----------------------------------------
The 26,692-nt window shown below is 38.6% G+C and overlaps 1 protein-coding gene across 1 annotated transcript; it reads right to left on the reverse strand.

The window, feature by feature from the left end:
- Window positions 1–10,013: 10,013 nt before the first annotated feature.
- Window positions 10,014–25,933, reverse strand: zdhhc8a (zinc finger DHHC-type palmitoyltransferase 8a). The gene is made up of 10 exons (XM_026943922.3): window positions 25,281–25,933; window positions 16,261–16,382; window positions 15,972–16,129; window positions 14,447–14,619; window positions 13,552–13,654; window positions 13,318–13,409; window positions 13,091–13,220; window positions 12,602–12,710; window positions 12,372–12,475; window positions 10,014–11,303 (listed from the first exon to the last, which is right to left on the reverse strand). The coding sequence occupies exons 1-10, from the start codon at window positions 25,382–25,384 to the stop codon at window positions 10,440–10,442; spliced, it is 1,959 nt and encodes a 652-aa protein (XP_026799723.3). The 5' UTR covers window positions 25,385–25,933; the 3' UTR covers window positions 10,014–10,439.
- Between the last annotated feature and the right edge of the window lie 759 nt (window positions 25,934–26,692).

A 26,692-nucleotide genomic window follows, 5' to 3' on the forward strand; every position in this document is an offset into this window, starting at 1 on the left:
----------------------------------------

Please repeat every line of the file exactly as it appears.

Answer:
The 26,692-nt window shown below is 38.6% G+C and overlaps 1 protein-coding gene across 1 annotated transcript; it reads right to left on the reverse strand.

The window, feature by feature from the left end:
- Window positions 1–10,013: 10,013 nt before the first annotated feature.
- Window positions 10,014–25,933, reverse strand: zdhhc8a (zinc finger DHHC-type palmitoyltransferase 8a). The gene is made up of 10 exons (XM_026943922.3): window positions 25,281–25,933; window positions 16,261–16,382; window positions 15,972–16,129; window positions 14,447–14,619; window positions 13,552–13,654; window positions 13,318–13,409; window positions 13,091–13,220; window positions 12,602–12,710; window positions 12,372–12,475; window positions 10,014–11,303 (listed from the first exon to the last, which is right to left on the reverse strand). The coding sequence occupies exons 1-10, from the start codon at window positions 25,382–25,384 to the stop codon at window positions 10,440–10,442; spliced, it is 1,959 nt and encodes a 652-aa protein (XP_026799723.3). The 5' UTR covers window positions 25,385–25,933; the 3' UTR covers window positions 10,014–10,439.
- Between the last annotated feature and the right edge of the window lie 759 nt (window positions 25,934–26,692).

A 26,692-nucleotide genomic window follows, 5' to 3' on the forward strand; every position in this document is an offset into this window, starting at 1 on the left: